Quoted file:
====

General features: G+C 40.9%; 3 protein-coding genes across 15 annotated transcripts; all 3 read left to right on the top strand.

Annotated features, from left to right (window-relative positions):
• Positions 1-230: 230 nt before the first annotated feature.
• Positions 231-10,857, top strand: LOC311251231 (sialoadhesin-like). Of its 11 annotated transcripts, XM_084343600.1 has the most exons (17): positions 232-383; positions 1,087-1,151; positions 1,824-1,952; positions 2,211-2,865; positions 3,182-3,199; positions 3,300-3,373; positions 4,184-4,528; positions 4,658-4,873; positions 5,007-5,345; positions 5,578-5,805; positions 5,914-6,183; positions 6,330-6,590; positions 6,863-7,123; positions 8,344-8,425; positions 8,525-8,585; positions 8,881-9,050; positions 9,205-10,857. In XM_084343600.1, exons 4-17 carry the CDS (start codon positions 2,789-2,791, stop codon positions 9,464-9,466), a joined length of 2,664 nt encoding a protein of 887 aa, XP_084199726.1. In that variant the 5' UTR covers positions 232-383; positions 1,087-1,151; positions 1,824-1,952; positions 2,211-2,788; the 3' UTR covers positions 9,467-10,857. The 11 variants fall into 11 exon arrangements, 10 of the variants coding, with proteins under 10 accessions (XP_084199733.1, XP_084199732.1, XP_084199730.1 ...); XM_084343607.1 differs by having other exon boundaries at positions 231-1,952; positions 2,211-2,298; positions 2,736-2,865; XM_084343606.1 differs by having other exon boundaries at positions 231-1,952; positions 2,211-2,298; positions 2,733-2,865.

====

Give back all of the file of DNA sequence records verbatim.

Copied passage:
General features: G+C 40.9%; 3 protein-coding genes across 15 annotated transcripts; all 3 read left to right on the top strand.

Annotated features, from left to right (window-relative positions):
• Positions 1-230: 230 nt before the first annotated feature.
• Positions 231-10,857, top strand: LOC311251231 (sialoadhesin-like). Of its 11 annotated transcripts, XM_084343600.1 has the most exons (17): positions 232-383; positions 1,087-1,151; positions 1,824-1,952; positions 2,211-2,865; positions 3,182-3,199; positions 3,300-3,373; positions 4,184-4,528; positions 4,658-4,873; positions 5,007-5,345; positions 5,578-5,805; positions 5,914-6,183; positions 6,330-6,590; positions 6,863-7,123; positions 8,344-8,425; positions 8,525-8,585; positions 8,881-9,050; positions 9,205-10,857. In XM_084343600.1, exons 4-17 carry the CDS (start codon positions 2,789-2,791, stop codon positions 9,464-9,466), a joined length of 2,664 nt encoding a protein of 887 aa, XP_084199726.1. In that variant the 5' UTR covers positions 232-383; positions 1,087-1,151; positions 1,824-1,952; positions 2,211-2,788; the 3' UTR covers positions 9,467-10,857. The 11 variants fall into 11 exon arrangements, 10 of the variants coding, with proteins under 10 accessions (XP_084199733.1, XP_084199732.1, XP_084199730.1 ...); XM_084343607.1 differs by having other exon boundaries at positions 231-1,952; positions 2,211-2,298; positions 2,736-2,865; XM_084343606.1 differs by having other exon boundaries at positions 231-1,952; positions 2,211-2,298; positions 2,733-2,865.